John Williams at 80: How to play your way through the composer’s career with 10 of his classic themes

GregJohnson February 8, 2012 0

Happy birthday to John Williams! The veteran film score composer is 80 today, and to mark the occasion, we’ve compiled a list of 10 vital pieces for players wanting to explore his long and varied career in Hollywood for themselves.

The suggestions below are not instrument specific but since many of his greatest pieces are written for orchestras and large ensembles, players shouldn’t struggle to find a solo or smaller scale arrangement to fit their requirements. Some players may even discover the inspiration for an epic cinematic jam along of their own design.

First up, Jaws

Melodically, Jaws’ main theme may be dominated by those two ominous notes, E and F, sawing away at your nerves, but the building, stabbing tension that slowly bubbles up around that simple yet effective motif feels great to play on instruments in the mid to lower registers.

Whilst pianists, cellists and their ilk can enjoy cranking up the anxiety from the depths, players in the treble clef can enjoy sharp stattacco and weaving melody lines that drive home the terror, uncertainty and confusion of Spielberg’s psychological shark thriller masterpiece.

The Imperial March from Star Wars Episode IV: A New Hope

In comparison to the stressed out, flinching scare tactics of the Jaws main theme, The Imperial March is far more fluid and grandiose, with a memorable main melody motif reinforced by every section of the arrangement.

Recreating the bombast of The Imperial March for yourself is a lot of fun, and feels immediately epic and atmospheric, from the marching bass lines to the fanfare, soaring highs.

Lumos from Harry Potter and the Prisoner of Azkaban

There’s an almost whimsical feel to the drip-drop bass and woodwind lead of Lumos; a piece that takes us on from the full and heavy footed thrillers mentioned above.

With its almost spooky, main melody and floating, breathy accompaniment, Lumos is all about expression, demanding an eerie and delicate treatment from players in order to reproduce the theme’s mystical feel.

Minority Report – Sean’s Theme

Sean’s Theme is a track rich with emotion and nuance, conveying the jarring mixture of grief, guilt and warmly remembered memories of a lost son felt by the film’s protagonist, John Anderson. For the score to 2002’s Minority Report, Williams took inspiration from the work of Psycho composer, Bernard Hermann, and the soundtracks of film noir.

The piece is full of interesting melodic nuances and harmonic contrasts as the character’s emotions and thoughts flow and conflict through the music. Whilst written for piano, other instrumentalists can find space and purpose within but to the theme’s rich contrasts and layers.

Theme from Schindler’s List

It must be said first and foremost that the theme to Schindler’s List is not one for beginner pianists or violinists, and is rated as a grade eight standard piece.

Players comfortable with such difficulty levels however, will discover a tempered and gentle piece, reliant on a subtle, underlying sense of humanity and tragedy to accompany this unforgettable film.

Theme to the 1984 Los Angeles Olympic games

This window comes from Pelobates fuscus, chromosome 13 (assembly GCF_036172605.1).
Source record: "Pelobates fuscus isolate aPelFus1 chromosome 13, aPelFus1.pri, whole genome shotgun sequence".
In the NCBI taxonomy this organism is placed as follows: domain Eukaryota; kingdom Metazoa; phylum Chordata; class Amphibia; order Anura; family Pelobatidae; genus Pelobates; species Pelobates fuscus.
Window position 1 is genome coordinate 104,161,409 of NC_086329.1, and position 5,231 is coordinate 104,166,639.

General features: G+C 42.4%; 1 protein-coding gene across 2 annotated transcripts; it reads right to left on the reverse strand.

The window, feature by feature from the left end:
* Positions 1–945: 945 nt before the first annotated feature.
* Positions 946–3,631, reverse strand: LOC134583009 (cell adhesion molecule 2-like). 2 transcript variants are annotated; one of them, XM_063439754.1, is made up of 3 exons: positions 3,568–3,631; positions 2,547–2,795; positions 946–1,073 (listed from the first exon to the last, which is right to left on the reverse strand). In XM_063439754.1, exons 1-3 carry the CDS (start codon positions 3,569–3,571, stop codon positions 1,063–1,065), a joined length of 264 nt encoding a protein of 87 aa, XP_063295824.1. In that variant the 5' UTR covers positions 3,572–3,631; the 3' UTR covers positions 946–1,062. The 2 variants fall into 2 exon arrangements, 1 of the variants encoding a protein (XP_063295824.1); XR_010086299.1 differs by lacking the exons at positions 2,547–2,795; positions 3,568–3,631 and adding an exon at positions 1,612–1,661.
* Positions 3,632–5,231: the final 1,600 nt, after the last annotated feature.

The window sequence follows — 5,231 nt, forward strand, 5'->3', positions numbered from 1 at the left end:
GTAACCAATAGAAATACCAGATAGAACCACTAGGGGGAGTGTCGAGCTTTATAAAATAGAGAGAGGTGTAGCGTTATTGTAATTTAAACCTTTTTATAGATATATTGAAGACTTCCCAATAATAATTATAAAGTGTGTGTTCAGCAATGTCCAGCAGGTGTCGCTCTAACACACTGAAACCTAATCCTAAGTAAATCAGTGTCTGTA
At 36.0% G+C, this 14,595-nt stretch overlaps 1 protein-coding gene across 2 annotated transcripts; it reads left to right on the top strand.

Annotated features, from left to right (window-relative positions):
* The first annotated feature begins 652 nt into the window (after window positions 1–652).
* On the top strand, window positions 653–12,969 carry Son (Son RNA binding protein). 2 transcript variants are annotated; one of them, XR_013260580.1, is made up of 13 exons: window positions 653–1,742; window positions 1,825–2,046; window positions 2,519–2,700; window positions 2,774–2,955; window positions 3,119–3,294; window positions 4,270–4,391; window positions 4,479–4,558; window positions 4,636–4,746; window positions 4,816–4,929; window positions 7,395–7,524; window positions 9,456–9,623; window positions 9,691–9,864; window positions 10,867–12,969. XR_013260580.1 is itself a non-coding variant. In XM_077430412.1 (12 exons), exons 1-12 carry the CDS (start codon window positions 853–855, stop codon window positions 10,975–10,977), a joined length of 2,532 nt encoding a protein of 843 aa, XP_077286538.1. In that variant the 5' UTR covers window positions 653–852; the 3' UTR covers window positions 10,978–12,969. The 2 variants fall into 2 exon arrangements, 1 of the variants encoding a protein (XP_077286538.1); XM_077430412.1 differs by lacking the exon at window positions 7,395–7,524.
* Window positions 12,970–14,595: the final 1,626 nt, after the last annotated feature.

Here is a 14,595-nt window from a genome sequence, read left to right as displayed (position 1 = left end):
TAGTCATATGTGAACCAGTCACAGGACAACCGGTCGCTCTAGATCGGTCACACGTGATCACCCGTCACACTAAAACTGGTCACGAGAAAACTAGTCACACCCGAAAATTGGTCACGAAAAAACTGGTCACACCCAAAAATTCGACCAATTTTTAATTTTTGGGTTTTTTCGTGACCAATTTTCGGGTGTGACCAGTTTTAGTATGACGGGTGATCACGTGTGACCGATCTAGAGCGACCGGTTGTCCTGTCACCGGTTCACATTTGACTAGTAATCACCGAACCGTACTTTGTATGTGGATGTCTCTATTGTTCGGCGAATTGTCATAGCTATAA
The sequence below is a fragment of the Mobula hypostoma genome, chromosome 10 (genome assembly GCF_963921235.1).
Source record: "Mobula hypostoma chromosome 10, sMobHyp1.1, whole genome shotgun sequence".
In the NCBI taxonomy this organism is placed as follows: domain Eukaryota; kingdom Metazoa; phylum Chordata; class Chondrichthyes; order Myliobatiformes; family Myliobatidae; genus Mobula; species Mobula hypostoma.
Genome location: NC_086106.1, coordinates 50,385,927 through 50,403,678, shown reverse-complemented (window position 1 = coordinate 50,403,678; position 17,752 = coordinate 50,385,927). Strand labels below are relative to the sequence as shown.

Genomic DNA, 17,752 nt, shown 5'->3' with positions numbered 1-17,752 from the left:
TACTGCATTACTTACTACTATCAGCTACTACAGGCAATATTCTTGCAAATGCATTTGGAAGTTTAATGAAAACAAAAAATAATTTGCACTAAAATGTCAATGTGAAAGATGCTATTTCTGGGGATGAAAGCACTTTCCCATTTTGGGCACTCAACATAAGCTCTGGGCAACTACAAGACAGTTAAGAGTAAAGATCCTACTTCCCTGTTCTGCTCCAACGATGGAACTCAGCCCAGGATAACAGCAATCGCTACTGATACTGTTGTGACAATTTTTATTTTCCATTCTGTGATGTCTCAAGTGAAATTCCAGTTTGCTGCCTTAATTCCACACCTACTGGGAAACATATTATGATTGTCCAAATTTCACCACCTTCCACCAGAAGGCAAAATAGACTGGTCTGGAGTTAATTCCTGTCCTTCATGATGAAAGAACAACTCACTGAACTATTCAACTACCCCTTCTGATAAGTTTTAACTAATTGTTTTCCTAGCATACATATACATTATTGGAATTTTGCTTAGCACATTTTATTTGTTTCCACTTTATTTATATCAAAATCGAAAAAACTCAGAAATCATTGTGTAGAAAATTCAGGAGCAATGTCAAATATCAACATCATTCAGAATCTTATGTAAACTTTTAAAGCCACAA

To many, John Williams’ Olympic opening ceremony composition is the definitive theme to not only the 1984 games in Los Angeles, but the Olympics itself.

Whilst obviously written for a full orchestra, amateur ensembles and soloists can enjoy picking out highlights to play from Williams’ regal sporting theme due too.

Theme from Raiders of the Lost Ark

The theme to Raiders is another big John Williams arrangement, and perhaps the greatest example of a swashbuckling action score from his vast body of work.

With its highly memorable leading motif, excitable, driving momentum and engrossing sense of frontier adventure, Raiders of the Lost Ark will have you bobbing along as you play.

Theme to Catch Me If You Can

The theme to Catch Me If You Can is something of a departure on out list considering what has gone before it. Its jazz inspired could well shock listeners who have tended towards the large scale action adventure soundtracks that John Williams is perhaps most famous for. In many ways, it harks back to the composer’s early works within 60s cinema.

The main theme to Catch Me If You Can is a lively, jostling piece to enjoy as a listener or player, full of intricate contrasts and shifts to keep you on your toes.

Theme to Jurassic Park

Another iconic theme from John Williams, Jurassic Park captures the majesty and size of the film’s CGI dinosaurs with this stately, full orchestral score.

As with many of Williams’ large scale pieces, there is a real sense of gravitas and weight to the music, making Jurassic Park a fulfilling piece to play and enjoy.

Theme to E.T.

The main theme from E.T. is unmistakable, and one the best loved themes created by John Williams. It is at once suspenseful and climatic yet playful and calm with a main melody that sweeps you up off your feet every time.

As with all of the legendary composer’s blockbuster scores, it’s an engrossing and powerful piece to play full of emotion and imagery that sucks you right into musical narrative Williams masterfully conveys.

Discover John Williams in printed sheet music at! From woodwind guest spots to full band scores – lose yourself in the works of one of cinema’s all-time greats.

What’s your favorite John Williams theme? Are you a dedicated player of his music or just curious about giving it a try? What we to hear from you!